The power and status some elected officials receive afford them various kinds of perks, great and small. They get the best seats and special recognition in churches, community gatherings and even some sporting events. They get their names on roads and bridges and interchanges, even buildings — an honor often bestowed on them by fellow elected officials.
Sometimes serving gives them a leg up on business opportunities, public and private. They get to meet people they wouldn’t otherwise meet. For some, campaign coffers get deeper, careers crank into high gear and earning potential escalates.
No doubt, some work hard at full-time jobs to improve their lives and those of their families. But I think we can agree that serving in public office gives officials a platform from which they can benefit, sometimes rather handsomely.
Let me stress that there are many well-meaning elected officials who serve admirably. Many sacrifice time away from their families and even their livelihoods in hopes their work will improve people’s lives. And they often do it for little or no pay.
That said, all receive some level of power with which to do the work of the people. And power entrusted in the wrong hands — whether on the school board or a small town council or state or federal government — can be disruptive, counterproductive and downright dangerous.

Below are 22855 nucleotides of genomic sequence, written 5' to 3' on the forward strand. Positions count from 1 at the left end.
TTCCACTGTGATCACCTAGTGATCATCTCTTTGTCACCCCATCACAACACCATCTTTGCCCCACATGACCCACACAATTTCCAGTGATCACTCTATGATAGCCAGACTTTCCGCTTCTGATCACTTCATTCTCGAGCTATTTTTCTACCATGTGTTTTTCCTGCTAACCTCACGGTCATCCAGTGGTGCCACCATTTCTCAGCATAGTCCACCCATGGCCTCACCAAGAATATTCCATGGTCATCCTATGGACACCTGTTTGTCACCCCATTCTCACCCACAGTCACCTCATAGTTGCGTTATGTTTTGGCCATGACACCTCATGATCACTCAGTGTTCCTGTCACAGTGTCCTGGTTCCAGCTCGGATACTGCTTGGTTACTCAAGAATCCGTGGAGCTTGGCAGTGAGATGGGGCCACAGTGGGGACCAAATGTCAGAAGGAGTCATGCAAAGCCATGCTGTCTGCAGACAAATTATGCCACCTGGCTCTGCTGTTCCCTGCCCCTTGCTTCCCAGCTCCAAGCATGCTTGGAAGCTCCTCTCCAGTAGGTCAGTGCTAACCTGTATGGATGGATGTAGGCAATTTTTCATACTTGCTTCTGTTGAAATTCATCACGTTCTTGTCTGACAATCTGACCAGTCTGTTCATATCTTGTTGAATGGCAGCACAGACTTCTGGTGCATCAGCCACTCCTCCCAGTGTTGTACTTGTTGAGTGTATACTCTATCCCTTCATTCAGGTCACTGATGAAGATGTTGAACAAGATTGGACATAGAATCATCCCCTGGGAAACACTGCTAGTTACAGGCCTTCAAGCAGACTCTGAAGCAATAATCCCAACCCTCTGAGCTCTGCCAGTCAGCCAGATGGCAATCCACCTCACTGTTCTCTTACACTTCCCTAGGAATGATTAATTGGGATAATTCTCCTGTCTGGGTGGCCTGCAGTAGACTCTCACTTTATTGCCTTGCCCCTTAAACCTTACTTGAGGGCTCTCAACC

Have you paid attention to the mess being made in Chapin lately? It began when Mayor Skip Wilson entered office with the apparent goal of exerting his will on the town no matter what. He might be winning the legal battle over how much control he has over the town, but he’s ripping the fabric of the town apart in the process.
That’s the thing about power: People have to decide whether to use it for good or for bad. Just as a president can expand health care access, he can also take us to war. Just as a governor can help increase education funding, she can kill Medicaid expansion. Just as city council members can protect communities from sex shops, they can ram through an unnecessary, costly baseball park.
And then there are those who go beyond good and bad decision-making and enter the world of self-dealing and corruption.
While South Carolina’s worst example remains Operation Lost Trust, in which a tenth of the Legislature was indicted on federal vote-selling charges, the web of corruption alleged on various levels of government these days is troubling. Eight S.C. sheriffs have run into legal problems in the past four years, with the most recent case involving the indictment of Lexington County’s James Metts. Former South Congaree police chief Jason Amodio and former Lexington Town councilman Danny Frazier also were indicted along with Mr. Metts.
Last week, former S.C. State University board chairman Jonathan Pinson was convicted on 29 felony counts of public corruption; several other former S.C. State officials already had pleaded guilty in connection with the Pinson case.
It’s great that nonprofit watchdog groups look over politicians’ shoulders and critical for prosecutors to aggressively pursue those entangled in public corruption. But voters must do their part in monitoring how elected — and appointed — officials use the power entrusted to them, and hold them responsible. Voters do that by attending meetings and calling their representatives and, above all, going to the polls.
There’s nothing worse than giving people power and then not holding them accountable for how they use it. And, believe me, politicians are going to use that power: for better or worse.